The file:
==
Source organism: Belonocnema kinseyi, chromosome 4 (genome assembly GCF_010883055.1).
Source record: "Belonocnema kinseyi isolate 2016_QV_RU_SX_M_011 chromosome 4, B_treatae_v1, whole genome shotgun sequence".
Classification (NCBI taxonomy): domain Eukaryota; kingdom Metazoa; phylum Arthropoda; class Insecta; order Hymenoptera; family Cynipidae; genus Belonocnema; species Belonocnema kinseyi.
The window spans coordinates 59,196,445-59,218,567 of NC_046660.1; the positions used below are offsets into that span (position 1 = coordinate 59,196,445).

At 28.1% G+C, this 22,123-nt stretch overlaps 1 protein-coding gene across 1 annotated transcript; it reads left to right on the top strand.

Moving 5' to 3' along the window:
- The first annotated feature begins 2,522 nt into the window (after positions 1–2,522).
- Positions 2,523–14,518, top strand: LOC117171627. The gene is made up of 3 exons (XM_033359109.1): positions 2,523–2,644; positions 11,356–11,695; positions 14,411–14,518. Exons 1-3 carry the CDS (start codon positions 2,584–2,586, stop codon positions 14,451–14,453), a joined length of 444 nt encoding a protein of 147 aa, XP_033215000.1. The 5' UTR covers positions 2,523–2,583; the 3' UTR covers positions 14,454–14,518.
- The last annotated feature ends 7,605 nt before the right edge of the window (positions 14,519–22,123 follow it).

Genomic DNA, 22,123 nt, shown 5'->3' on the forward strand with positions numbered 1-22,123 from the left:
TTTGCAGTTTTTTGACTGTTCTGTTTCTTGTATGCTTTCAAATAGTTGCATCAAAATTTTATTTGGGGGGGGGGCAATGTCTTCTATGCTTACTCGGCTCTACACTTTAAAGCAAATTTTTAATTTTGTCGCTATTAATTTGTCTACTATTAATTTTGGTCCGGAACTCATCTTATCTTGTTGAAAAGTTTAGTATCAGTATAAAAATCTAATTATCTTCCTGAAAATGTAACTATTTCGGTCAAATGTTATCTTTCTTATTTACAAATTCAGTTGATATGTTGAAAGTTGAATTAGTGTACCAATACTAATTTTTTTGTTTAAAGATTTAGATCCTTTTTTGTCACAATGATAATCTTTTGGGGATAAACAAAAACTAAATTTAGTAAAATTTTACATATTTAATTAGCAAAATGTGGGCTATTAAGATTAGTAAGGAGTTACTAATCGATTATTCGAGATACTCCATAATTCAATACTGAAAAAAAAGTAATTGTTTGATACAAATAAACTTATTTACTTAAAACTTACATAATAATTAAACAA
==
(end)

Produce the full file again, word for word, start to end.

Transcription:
Source organism: Belonocnema kinseyi, chromosome 4 (genome assembly GCF_010883055.1).
Source record: "Belonocnema kinseyi isolate 2016_QV_RU_SX_M_011 chromosome 4, B_treatae_v1, whole genome shotgun sequence".
Classification (NCBI taxonomy): domain Eukaryota; kingdom Metazoa; phylum Arthropoda; class Insecta; order Hymenoptera; family Cynipidae; genus Belonocnema; species Belonocnema kinseyi.
The window spans coordinates 59,196,445-59,218,567 of NC_046660.1; the positions used below are offsets into that span (position 1 = coordinate 59,196,445).

At 28.1% G+C, this 22,123-nt stretch overlaps 1 protein-coding gene across 1 annotated transcript; it reads left to right on the top strand.

Moving 5' to 3' along the window:
- The first annotated feature begins 2,522 nt into the window (after positions 1–2,522).
- Positions 2,523–14,518, top strand: LOC117171627. The gene is made up of 3 exons (XM_033359109.1): positions 2,523–2,644; positions 11,356–11,695; positions 14,411–14,518. Exons 1-3 carry the CDS (start codon positions 2,584–2,586, stop codon positions 14,451–14,453), a joined length of 444 nt encoding a protein of 147 aa, XP_033215000.1. The 5' UTR covers positions 2,523–2,583; the 3' UTR covers positions 14,454–14,518.
- The last annotated feature ends 7,605 nt before the right edge of the window (positions 14,519–22,123 follow it).

Genomic DNA, 22,123 nt, shown 5'->3' on the forward strand with positions numbered 1-22,123 from the left:
TTTGCAGTTTTTTGACTGTTCTGTTTCTTGTATGCTTTCAAATAGTTGCATCAAAATTTTATTTGGGGGGGGGGCAATGTCTTCTATGCTTACTCGGCTCTACACTTTAAAGCAAATTTTTAATTTTGTCGCTATTAATTTGTCTACTATTAATTTTGGTCCGGAACTCATCTTATCTTGTTGAAAAGTTTAGTATCAGTATAAAAATCTAATTATCTTCCTGAAAATGTAACTATTTCGGTCAAATGTTATCTTTCTTATTTACAAATTCAGTTGATATGTTGAAAGTTGAATTAGTGTACCAATACTAATTTTTTTGTTTAAAGATTTAGATCCTTTTTTGTCACAATGATAATCTTTTGGGGATAAACAAAAACTAAATTTAGTAAAATTTTACATATTTAATTAGCAAAATGTGGGCTATTAAGATTAGTAAGGAGTTACTAATCGATTATTCGAGATACTCCATAATTCAATACTGAAAAAAAAGTAATTGTTTGATACAAATAAACTTATTTACTTAAAACTTACATAATAATTAAACAA